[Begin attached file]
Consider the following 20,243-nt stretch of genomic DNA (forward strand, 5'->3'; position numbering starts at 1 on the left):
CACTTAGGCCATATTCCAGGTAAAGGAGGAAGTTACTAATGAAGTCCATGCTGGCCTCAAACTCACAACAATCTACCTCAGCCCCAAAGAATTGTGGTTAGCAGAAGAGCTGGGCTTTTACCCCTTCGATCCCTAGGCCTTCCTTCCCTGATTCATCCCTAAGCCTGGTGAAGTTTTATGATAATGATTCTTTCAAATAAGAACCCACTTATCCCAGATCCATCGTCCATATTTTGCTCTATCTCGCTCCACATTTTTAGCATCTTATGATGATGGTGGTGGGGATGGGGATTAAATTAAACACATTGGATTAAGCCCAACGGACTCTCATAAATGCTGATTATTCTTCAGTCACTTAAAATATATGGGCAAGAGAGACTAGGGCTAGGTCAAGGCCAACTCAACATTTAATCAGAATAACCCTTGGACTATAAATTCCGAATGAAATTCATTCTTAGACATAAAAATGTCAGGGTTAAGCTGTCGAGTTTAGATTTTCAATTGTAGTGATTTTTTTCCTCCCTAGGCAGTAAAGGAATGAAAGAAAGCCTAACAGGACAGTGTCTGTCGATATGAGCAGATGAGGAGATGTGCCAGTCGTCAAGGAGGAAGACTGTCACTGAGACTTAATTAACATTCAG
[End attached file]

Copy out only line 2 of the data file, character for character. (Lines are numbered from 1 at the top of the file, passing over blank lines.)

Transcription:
CACTTAGGCCATATTCCAGGTAAAGGAGGAAGTTACTAATGAAGTCCATGCTGGCCTCAAACTCACAACAATCTACCTCAGCCCCAAAGAATTGTGGTTAGCAGAAGAGCTGGGCTTTTACCCCTTCGATCCCTAGGCCTTCCTTCCCTGATTCATCCCTAAGCCTGGTGAAGTTTTATGATAATGATTCTTTCAAATAAGAACCCACTTATCCCAGATCCATCGTCCATATTTTGCTCTATCTCGCTCCACATTTTTAGCATCTTATGATGATGGTGGTGGGGATGGGGATTAAATTAAACACATTGGATTAAGCCCAACGGACTCTCATAAATGCTGATTATTCTTCAGTCACTTAAAATATATGGGCAAGAGAGACTAGGGCTAGGTCAAGGCCAACTCAACATTTAATCAGAATAACCCTTGGACTATAAATTCCGAATGAAATTCATTCTTAGACATAAAAATGTCAGGGTTAAGCTGTCGAGTTTAGATTTTCAATTGTAGTGATTTTTTTCCTCCCTAGGCAGTAAAGGAATGAAAGAAAGCCTAACAGGACAGTGTCTGTCGATATGAGCAGATGAGGAGATGTGCCAGTCGTCAAGGAGGAAGACTGTCACTGAGACTTAATTAACATTCAG